Washington (May 7, 2003) -- A recent survey by a woman’s business group gives additional ammunition to the Bush administration in its efforts to permanently repeal the estate tax. According to the survey, an overwhelming majority of Americans oppose the notion of anyone being taxed on the death of their parents, whether or not they would be affected by the estate tax.
Women Impacting Public Policy, a bipartisan organization representing more than 430,000 women in business, commissioned two independent research organizations to conduct the survey. The survey of 2,500 voters found that 79 percent agreed that the estate tax is unfair, since it amounts to potentially triple taxation--once when the income is earned, a second time when it is saved, and a third time at death.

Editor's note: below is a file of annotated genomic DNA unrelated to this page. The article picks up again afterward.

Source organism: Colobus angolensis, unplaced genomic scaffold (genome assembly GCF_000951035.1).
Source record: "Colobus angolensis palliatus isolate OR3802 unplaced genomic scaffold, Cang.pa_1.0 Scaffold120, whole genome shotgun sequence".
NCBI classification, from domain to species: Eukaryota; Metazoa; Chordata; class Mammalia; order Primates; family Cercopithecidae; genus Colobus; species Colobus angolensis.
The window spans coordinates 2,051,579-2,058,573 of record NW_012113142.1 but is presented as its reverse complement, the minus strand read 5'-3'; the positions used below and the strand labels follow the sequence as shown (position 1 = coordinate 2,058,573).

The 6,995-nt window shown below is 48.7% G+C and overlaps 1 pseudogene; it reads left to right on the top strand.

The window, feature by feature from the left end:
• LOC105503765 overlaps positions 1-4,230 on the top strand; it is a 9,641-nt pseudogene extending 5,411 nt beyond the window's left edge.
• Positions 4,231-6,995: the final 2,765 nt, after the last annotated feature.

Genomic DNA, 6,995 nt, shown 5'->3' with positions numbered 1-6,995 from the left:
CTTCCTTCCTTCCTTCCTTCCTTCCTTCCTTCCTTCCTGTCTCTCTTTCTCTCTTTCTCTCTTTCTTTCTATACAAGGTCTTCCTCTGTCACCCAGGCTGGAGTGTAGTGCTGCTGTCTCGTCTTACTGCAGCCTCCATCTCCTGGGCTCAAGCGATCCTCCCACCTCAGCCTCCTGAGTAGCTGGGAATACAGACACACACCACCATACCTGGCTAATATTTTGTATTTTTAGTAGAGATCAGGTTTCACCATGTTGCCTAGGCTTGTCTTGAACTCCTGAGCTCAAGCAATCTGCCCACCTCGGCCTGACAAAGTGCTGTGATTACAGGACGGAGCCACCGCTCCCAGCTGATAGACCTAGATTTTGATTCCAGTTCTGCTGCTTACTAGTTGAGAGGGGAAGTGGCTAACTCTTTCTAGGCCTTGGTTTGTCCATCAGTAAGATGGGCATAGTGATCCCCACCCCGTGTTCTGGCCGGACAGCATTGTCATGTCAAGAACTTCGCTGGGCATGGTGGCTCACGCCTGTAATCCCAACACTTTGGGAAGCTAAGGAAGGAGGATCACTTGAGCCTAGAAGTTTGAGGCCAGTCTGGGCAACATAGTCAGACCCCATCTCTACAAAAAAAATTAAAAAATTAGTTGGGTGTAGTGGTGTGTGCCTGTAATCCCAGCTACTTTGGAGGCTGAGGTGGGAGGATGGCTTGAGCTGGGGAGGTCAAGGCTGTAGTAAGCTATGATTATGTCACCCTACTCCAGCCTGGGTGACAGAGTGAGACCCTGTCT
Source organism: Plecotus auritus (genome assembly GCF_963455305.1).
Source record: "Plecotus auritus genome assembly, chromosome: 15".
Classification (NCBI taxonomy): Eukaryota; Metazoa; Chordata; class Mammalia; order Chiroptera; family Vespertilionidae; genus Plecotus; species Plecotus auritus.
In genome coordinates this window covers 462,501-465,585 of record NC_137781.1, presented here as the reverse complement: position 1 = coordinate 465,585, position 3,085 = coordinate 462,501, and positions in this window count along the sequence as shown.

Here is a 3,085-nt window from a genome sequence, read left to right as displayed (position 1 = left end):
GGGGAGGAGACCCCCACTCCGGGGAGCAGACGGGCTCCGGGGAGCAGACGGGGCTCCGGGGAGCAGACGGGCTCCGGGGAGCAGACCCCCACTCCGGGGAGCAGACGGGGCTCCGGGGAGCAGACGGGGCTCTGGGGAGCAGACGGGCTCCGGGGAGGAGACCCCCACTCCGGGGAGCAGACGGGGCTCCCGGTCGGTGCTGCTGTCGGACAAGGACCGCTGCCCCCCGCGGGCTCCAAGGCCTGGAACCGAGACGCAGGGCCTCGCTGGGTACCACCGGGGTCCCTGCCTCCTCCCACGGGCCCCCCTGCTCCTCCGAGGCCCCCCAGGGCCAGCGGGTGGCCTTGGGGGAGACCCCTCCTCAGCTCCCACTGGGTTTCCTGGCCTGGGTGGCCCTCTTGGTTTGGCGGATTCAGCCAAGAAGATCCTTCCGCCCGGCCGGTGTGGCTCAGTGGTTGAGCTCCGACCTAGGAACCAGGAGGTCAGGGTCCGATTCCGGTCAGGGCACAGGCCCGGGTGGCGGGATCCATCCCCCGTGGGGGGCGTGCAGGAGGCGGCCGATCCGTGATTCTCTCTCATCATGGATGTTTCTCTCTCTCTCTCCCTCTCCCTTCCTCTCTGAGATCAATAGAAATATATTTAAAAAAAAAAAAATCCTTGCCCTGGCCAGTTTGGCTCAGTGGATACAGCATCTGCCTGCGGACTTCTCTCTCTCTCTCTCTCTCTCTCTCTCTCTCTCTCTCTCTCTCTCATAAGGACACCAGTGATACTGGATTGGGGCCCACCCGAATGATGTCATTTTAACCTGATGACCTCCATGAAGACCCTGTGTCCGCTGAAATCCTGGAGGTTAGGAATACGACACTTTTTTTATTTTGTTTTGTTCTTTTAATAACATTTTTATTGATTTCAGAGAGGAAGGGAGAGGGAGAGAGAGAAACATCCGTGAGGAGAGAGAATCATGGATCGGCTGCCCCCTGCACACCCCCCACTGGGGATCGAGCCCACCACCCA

Frank Luntz, president of Luntz Companies, one of the polling organizations, said, "No matter what you call it--estate, inheritance or death tax--the American people find it unfair and want it eliminated.
"People of all kinds all across the country dislike the inheritance tax, and that includes Democrats and low income families. For example, 65 percent of those who make less than $30,000 a year think the tax is unfair, no matter what it's called. In more than a decade of polling, I have never seen such hostility toward any other tax.," Luntz added.
Jeffrey Pollock, president of Global Strategy, another one of the polling organizations, said that voters' preference is clear. "They'll vote overwhelmingly for the candidate who wants to eliminate the death tax."
-- WebCPA staff
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